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USS Hunley (AS 31)

- decommissioned -

USS HUNLEY was the lead ship of the HUNLEY - class of submarine tenders. These ships were the Navy's first submarine tenders designed and built to service FBM submarines.

Decommissioned on September 30, 1994, the HUNLEY was stricken from the Navy list on May 3, 1995, and is now laid up on the James River as part of the Reserve Fleet at Fort Eustis, VA.

General Characteristics:Awarded: November 16, 1959
Keel laid: November 28, 1960
Launched: September 28, 1961
Commissioned: June 16, 1962
Decommissioned: September 30, 1994
Builder: Newport News Shipbuilding & Dry Dock Co., Newport News, Va.
Propulsion System: Diesel electric, one shaft
Propellers: one
Length: 599 feet (182.6 meters)
Beam: 83 feet (25.3 meters)
Draft: 24 feet (7.3 meters)
Displacement: approx. 18,300 tons
Speed: 19 knots
Armament: four 20mm guns
Crew: 58 officers, 1,023 enlisted

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Crew List:

This section contains the names of sailors who served aboard USS HUNLEY. It is no official listing but contains the names of sailors who submitted their information.

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Accidents aboard USS HUNLEY:

August 6, 1977Atlantic
USS HUNLEY suffers a major Class Bravo fire in the forward engine room. The response of the Duty Damage Control Party and action of other individuals aboard limited the fire to the forward engine room and extinguished it 25 minutes from its start. Fire, smoke and firefighting water damaged the number 2 main engine, numbers 1 and 2 main propulsion generators, numbers 1 and 2 ship service generators, numbers 1 and 2 low pressure aircompressors, number 2 force draft blower, number 2 evaporator and salinity indicating system, plus runs of electrical cable in the vincinity of the fire. The forward switchboard was grounded by firefighting water leaving the forward part of the ship without normal electrical power.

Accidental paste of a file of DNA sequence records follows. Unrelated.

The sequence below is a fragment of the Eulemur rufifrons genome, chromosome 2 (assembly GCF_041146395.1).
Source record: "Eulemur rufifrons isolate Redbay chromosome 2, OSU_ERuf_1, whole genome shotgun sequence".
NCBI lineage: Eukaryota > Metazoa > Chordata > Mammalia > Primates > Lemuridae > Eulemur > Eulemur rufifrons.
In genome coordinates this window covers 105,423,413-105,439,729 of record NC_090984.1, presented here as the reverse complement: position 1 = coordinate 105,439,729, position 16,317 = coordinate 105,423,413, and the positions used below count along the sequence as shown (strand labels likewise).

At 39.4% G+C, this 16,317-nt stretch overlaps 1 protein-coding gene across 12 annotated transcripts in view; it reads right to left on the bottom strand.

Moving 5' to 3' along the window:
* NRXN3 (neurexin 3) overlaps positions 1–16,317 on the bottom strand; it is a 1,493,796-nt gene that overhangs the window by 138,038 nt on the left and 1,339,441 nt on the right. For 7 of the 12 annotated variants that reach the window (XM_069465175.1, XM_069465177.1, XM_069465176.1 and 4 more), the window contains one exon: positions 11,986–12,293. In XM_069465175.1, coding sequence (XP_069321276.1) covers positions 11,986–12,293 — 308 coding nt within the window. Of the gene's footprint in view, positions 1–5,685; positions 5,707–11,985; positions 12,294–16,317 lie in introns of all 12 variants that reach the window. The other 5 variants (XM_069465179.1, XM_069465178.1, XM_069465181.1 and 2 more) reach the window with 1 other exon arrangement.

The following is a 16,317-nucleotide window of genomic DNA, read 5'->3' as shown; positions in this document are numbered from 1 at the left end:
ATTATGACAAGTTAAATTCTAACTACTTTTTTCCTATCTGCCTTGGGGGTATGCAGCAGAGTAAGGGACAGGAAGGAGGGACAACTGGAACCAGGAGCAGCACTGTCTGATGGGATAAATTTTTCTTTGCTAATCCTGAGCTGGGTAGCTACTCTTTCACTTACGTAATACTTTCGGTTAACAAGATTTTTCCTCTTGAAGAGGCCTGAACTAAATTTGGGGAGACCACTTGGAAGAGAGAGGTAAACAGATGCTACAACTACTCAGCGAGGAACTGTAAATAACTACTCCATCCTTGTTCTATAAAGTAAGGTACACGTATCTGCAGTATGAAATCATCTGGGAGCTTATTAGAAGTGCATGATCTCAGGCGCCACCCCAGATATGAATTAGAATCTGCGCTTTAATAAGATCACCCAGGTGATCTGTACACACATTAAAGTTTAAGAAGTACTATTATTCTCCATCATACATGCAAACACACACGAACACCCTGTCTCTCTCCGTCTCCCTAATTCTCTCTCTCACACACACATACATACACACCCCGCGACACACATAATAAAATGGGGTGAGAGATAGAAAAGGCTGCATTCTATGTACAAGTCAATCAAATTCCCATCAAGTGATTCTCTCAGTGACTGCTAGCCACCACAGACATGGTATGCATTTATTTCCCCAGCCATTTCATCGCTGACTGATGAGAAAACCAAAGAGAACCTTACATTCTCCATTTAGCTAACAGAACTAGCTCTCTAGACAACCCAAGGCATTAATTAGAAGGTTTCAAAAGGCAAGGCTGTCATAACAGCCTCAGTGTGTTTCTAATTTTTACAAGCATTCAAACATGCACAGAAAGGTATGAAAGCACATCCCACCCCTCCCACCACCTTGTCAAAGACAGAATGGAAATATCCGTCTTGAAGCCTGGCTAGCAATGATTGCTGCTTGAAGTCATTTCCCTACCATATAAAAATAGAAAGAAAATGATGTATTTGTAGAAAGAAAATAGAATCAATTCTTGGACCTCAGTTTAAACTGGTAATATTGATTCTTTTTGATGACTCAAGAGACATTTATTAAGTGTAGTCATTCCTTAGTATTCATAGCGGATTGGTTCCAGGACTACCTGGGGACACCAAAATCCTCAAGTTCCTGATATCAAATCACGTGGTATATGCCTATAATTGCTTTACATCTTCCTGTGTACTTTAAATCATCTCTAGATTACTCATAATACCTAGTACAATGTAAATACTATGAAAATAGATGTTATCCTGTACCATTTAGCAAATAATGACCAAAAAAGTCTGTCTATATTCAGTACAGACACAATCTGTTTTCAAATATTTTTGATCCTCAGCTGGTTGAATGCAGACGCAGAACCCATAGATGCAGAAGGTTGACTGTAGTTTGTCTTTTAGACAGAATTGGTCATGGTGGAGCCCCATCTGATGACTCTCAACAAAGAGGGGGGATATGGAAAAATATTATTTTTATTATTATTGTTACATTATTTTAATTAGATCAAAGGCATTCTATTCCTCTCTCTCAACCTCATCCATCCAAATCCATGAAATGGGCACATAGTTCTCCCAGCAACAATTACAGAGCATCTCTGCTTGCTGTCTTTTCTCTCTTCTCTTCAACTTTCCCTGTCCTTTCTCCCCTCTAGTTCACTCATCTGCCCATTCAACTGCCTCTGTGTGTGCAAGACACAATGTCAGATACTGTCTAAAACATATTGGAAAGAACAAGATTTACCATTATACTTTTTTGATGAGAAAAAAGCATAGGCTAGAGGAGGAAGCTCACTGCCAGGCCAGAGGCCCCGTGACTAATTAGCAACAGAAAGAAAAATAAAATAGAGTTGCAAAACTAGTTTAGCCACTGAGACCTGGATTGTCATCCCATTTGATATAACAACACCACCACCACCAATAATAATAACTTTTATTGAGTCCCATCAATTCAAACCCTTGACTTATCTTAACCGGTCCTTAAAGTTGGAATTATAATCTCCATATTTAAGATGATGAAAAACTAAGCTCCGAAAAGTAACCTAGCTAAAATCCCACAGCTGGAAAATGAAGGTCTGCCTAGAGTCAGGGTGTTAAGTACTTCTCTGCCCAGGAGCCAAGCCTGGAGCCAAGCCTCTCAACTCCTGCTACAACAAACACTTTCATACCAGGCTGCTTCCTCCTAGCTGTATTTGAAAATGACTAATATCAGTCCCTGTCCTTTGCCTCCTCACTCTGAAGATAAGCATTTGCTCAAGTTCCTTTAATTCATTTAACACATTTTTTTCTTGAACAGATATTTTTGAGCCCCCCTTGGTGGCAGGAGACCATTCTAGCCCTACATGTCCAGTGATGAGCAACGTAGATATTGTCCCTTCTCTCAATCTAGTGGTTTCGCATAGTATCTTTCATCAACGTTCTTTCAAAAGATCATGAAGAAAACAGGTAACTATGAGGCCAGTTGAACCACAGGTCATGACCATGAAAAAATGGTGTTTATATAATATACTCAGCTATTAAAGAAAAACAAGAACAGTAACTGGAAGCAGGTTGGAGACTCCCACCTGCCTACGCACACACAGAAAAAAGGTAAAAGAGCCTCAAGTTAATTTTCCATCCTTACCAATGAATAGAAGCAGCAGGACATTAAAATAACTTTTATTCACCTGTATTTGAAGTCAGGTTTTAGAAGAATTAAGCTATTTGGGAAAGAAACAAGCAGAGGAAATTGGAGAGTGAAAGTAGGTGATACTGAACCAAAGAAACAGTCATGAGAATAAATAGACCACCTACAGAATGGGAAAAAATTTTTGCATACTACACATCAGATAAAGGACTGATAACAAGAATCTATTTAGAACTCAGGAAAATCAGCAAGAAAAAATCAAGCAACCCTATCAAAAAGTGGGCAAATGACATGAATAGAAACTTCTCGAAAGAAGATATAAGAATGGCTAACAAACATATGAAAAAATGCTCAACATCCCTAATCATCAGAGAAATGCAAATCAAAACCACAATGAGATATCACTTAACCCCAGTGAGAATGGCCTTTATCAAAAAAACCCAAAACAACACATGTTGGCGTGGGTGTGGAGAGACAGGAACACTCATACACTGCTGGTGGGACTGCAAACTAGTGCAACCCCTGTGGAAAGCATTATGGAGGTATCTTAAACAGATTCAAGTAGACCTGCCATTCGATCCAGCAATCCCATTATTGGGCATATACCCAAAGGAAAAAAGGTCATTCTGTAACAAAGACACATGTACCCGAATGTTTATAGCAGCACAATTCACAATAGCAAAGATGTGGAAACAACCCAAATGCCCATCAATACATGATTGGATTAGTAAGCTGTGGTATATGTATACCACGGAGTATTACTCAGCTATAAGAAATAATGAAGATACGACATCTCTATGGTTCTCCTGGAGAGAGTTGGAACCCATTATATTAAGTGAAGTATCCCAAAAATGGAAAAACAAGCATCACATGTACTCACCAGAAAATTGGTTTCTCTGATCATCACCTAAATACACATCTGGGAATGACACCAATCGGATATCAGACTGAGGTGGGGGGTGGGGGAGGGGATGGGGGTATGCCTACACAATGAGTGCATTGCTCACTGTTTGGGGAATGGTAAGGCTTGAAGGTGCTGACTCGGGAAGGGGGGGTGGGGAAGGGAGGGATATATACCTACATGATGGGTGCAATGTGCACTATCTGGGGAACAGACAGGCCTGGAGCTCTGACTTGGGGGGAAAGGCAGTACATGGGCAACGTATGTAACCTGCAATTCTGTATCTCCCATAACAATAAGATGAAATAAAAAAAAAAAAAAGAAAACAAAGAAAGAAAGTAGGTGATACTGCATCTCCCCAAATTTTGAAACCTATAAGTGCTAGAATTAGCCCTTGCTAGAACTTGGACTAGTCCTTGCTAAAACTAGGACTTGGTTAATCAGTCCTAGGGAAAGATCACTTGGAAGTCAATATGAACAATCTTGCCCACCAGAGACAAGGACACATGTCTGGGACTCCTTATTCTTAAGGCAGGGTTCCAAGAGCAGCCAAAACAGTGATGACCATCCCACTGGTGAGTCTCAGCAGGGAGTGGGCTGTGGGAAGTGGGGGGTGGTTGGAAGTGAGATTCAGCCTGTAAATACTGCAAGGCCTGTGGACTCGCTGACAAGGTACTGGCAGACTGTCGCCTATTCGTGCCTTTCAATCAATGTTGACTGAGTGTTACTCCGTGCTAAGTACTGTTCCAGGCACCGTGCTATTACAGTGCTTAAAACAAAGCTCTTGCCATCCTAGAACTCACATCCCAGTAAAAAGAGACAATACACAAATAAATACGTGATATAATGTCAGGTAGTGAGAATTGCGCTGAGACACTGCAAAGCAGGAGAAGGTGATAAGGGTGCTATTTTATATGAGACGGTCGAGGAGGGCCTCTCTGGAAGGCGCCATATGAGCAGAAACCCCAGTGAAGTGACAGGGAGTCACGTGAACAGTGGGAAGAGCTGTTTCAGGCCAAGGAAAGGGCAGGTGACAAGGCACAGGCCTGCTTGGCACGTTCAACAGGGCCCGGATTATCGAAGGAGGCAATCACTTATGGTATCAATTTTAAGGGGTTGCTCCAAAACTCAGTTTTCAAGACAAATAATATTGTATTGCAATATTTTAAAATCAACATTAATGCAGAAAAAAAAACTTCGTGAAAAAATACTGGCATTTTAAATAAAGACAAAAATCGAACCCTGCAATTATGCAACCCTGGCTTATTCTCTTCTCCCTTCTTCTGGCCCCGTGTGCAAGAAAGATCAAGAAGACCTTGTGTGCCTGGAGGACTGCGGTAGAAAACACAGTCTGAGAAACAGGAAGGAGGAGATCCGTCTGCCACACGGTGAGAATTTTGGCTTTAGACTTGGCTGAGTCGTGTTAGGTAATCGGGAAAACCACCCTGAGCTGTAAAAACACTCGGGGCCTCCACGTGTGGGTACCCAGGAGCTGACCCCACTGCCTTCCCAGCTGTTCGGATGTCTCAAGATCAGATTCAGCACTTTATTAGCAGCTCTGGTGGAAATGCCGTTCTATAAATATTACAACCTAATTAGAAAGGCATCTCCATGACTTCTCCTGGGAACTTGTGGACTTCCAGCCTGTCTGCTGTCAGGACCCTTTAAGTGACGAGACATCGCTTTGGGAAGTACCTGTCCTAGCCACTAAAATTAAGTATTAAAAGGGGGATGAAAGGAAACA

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About the Ship's Name:

Horace Lawson Hunley was born 29 December 1823, in Sumner County, Tenn. He early moved to New Orleans where he practiced law and represented Orleans Parish in the Louisiana State Legislature. On outbreak of the Civil War, he joined James R. McClintock and Baxter Watson in sponsoring the building of Confederate privateer submarine PIONEER, later scuttled to prevent capture when New Orleans fell.

The three men built a second submarine at Mobile, Ala., but it sank in Mobile Bay. Hunley then provided the entire means for building a third submarine named H. L. HUNLEY in his honor. This manual powered submarine had successful trials in Mobile Bay, then was shipped to General Beauregard for the defense of Charleston in August 1863.

When early submarine operations at Charleston failed to produce a sinking, Hunley provided a crew headed by Lt. George A. Dixon, CSA. But Hunley took charge in the absence of Dixon 15 October 1863, and perished with his entire crew of seven when the submarine failed to surface from a dive under CSS INDIAN CHIEF. Dixon raised and refitted CSS H. L. HUNLEY, armed her with a "Lee Spar Torpedo" and sank steam sloop-of-war HOUSATONIC off Charleston Harbor 17 February 1864. Though submarine and crew perished in this mission, H. L. HUNLEY was the first submarine to sink a warship In combat, casting a long shadow into the 20th century.

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